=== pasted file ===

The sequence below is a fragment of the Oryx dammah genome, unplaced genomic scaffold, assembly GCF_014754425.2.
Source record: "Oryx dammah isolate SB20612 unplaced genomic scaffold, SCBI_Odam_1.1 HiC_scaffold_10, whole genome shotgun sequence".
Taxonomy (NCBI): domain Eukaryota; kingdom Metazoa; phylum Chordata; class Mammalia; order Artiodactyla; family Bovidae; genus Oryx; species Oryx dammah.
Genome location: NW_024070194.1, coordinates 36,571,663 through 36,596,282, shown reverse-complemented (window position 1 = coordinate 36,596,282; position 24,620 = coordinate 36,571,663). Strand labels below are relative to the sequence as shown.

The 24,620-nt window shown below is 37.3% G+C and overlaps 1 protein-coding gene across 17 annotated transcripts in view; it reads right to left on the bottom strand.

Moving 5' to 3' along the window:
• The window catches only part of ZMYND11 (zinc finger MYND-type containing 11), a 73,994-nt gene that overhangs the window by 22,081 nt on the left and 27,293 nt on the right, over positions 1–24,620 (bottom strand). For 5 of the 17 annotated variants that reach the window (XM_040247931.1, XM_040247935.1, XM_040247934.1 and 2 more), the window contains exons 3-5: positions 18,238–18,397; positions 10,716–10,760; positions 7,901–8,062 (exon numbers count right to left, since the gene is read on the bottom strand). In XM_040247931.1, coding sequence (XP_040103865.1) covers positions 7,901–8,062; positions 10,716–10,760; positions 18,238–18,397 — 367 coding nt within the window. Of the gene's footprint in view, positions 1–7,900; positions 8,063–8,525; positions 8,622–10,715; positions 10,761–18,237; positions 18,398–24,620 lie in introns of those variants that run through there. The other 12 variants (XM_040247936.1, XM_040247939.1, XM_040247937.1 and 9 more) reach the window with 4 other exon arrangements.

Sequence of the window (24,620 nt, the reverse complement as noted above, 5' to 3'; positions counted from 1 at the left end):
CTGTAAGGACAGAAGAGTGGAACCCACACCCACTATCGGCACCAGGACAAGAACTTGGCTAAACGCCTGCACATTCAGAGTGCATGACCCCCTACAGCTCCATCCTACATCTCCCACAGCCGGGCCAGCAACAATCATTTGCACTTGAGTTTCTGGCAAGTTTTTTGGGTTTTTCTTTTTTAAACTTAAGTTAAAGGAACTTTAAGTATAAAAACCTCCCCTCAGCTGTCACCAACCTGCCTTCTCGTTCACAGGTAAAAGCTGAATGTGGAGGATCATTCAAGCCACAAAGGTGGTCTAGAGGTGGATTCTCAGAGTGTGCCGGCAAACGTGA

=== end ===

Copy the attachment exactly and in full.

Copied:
The sequence below is a fragment of the Oryx dammah genome, unplaced genomic scaffold, assembly GCF_014754425.2.
Source record: "Oryx dammah isolate SB20612 unplaced genomic scaffold, SCBI_Odam_1.1 HiC_scaffold_10, whole genome shotgun sequence".
Taxonomy (NCBI): domain Eukaryota; kingdom Metazoa; phylum Chordata; class Mammalia; order Artiodactyla; family Bovidae; genus Oryx; species Oryx dammah.
Genome location: NW_024070194.1, coordinates 36,571,663 through 36,596,282, shown reverse-complemented (window position 1 = coordinate 36,596,282; position 24,620 = coordinate 36,571,663). Strand labels below are relative to the sequence as shown.

The 24,620-nt window shown below is 37.3% G+C and overlaps 1 protein-coding gene across 17 annotated transcripts in view; it reads right to left on the bottom strand.

Moving 5' to 3' along the window:
• The window catches only part of ZMYND11 (zinc finger MYND-type containing 11), a 73,994-nt gene that overhangs the window by 22,081 nt on the left and 27,293 nt on the right, over positions 1–24,620 (bottom strand). For 5 of the 17 annotated variants that reach the window (XM_040247931.1, XM_040247935.1, XM_040247934.1 and 2 more), the window contains exons 3-5: positions 18,238–18,397; positions 10,716–10,760; positions 7,901–8,062 (exon numbers count right to left, since the gene is read on the bottom strand). In XM_040247931.1, coding sequence (XP_040103865.1) covers positions 7,901–8,062; positions 10,716–10,760; positions 18,238–18,397 — 367 coding nt within the window. Of the gene's footprint in view, positions 1–7,900; positions 8,063–8,525; positions 8,622–10,715; positions 10,761–18,237; positions 18,398–24,620 lie in introns of those variants that run through there. The other 12 variants (XM_040247936.1, XM_040247939.1, XM_040247937.1 and 9 more) reach the window with 4 other exon arrangements.

Sequence of the window (24,620 nt, the reverse complement as noted above, 5' to 3'; positions counted from 1 at the left end):
CTGTAAGGACAGAAGAGTGGAACCCACACCCACTATCGGCACCAGGACAAGAACTTGGCTAAACGCCTGCACATTCAGAGTGCATGACCCCCTACAGCTCCATCCTACATCTCCCACAGCCGGGCCAGCAACAATCATTTGCACTTGAGTTTCTGGCAAGTTTTTTGGGTTTTTCTTTTTTAAACTTAAGTTAAAGGAACTTTAAGTATAAAAACCTCCCCTCAGCTGTCACCAACCTGCCTTCTCGTTCACAGGTAAAAGCTGAATGTGGAGGATCATTCAAGCCACAAAGGTGGTCTAGAGGTGGATTCTCAGAGTGTGCCGGCAAACGTGA